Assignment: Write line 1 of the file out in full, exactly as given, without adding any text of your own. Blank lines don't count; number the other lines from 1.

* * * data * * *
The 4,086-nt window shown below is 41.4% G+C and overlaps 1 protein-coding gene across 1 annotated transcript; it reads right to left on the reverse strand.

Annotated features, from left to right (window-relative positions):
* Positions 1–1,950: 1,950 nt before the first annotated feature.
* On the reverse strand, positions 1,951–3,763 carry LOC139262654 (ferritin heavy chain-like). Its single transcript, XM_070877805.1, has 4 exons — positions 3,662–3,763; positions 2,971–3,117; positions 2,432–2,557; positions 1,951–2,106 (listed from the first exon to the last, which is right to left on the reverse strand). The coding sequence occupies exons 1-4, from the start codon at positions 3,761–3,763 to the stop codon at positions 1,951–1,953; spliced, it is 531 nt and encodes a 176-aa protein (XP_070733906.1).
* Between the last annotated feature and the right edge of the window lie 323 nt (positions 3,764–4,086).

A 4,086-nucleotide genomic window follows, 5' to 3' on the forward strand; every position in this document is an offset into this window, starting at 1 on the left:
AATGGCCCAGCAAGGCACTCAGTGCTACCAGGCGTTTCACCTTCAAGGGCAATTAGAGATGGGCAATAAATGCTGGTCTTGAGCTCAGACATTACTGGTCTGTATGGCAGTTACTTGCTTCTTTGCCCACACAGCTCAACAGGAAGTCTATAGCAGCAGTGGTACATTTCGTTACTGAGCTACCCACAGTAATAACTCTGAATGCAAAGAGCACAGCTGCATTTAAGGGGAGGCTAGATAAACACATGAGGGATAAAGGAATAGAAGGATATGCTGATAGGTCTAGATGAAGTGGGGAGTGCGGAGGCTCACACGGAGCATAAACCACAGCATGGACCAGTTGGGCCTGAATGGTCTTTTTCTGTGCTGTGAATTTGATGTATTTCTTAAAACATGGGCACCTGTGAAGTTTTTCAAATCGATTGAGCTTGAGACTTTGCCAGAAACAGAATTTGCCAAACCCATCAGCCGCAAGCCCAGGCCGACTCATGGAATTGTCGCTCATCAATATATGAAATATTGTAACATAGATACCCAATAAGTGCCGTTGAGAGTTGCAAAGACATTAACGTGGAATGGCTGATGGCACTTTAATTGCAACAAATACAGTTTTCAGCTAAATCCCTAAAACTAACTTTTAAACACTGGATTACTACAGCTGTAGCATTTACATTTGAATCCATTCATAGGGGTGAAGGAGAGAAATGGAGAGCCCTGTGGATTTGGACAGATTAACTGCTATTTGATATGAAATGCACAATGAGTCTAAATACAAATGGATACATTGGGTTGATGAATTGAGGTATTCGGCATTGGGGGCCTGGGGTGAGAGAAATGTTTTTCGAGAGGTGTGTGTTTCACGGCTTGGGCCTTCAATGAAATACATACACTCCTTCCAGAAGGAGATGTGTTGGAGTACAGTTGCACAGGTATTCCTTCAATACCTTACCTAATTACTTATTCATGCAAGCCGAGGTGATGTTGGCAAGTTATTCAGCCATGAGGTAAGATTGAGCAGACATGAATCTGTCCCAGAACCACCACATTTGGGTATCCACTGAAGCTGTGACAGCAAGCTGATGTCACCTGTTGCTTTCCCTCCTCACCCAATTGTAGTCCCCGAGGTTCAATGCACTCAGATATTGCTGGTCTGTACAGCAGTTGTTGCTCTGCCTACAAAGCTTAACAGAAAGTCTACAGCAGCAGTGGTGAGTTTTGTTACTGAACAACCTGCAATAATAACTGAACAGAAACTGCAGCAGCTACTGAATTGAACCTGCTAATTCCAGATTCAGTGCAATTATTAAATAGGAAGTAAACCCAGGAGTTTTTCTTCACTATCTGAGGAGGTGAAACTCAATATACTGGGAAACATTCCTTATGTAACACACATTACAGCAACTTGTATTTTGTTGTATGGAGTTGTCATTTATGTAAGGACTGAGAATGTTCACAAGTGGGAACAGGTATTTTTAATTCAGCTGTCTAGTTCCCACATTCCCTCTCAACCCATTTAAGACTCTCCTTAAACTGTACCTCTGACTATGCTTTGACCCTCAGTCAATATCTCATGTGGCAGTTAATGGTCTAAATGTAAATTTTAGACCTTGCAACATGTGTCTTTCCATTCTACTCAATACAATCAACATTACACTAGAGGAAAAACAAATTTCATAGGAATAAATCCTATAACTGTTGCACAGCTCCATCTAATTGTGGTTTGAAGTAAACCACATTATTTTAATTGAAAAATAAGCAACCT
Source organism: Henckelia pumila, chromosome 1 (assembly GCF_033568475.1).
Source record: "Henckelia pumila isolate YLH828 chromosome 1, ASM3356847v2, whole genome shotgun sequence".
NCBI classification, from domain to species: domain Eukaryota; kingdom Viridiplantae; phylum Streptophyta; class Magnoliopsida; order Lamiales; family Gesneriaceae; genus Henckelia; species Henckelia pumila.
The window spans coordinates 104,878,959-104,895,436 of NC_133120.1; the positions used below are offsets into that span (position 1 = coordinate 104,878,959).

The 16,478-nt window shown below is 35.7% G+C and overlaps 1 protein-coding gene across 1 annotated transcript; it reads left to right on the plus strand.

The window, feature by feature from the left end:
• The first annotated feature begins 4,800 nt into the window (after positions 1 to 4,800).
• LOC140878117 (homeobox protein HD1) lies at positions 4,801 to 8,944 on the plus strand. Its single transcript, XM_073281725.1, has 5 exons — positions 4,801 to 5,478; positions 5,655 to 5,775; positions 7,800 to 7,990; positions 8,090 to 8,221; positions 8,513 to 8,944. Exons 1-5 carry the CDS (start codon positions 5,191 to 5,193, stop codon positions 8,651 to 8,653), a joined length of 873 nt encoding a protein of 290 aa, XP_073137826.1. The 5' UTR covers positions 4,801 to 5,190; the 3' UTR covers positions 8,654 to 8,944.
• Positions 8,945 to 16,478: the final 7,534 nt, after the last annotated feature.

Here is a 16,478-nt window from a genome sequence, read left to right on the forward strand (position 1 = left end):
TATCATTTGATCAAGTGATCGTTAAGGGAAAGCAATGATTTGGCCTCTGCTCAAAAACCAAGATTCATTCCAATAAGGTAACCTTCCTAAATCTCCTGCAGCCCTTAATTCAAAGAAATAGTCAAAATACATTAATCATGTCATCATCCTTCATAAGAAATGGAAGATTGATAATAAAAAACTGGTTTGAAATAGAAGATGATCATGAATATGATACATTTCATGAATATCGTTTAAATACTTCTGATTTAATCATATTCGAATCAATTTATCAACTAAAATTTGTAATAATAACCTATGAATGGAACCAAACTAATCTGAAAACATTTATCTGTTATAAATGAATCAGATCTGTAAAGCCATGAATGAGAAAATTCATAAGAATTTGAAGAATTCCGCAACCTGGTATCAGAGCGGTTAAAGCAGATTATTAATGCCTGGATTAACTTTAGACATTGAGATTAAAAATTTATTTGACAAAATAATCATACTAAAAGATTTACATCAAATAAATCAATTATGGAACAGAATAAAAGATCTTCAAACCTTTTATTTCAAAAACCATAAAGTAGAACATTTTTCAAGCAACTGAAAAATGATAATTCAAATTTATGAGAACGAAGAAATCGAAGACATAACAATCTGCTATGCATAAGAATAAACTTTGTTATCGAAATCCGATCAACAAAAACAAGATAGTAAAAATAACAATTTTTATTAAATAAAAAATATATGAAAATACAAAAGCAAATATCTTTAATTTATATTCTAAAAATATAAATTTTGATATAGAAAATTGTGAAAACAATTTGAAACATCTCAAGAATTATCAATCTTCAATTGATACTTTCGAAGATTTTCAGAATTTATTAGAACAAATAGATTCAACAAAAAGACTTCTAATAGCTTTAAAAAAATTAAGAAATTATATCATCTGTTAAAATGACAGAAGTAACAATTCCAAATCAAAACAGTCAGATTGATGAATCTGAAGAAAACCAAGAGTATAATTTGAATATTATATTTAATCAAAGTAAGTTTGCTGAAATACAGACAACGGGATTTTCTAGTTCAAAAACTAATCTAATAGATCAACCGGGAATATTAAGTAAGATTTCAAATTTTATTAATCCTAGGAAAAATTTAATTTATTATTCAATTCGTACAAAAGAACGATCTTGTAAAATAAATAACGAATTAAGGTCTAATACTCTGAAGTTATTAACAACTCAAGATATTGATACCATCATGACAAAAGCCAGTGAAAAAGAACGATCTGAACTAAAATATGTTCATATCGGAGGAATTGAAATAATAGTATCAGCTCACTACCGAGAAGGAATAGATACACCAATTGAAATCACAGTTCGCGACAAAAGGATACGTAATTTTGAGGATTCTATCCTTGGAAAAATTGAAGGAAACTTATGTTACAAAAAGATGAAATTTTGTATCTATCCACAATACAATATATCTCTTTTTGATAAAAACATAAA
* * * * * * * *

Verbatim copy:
The 4,086-nt window shown below is 41.4% G+C and overlaps 1 protein-coding gene across 1 annotated transcript; it reads right to left on the reverse strand.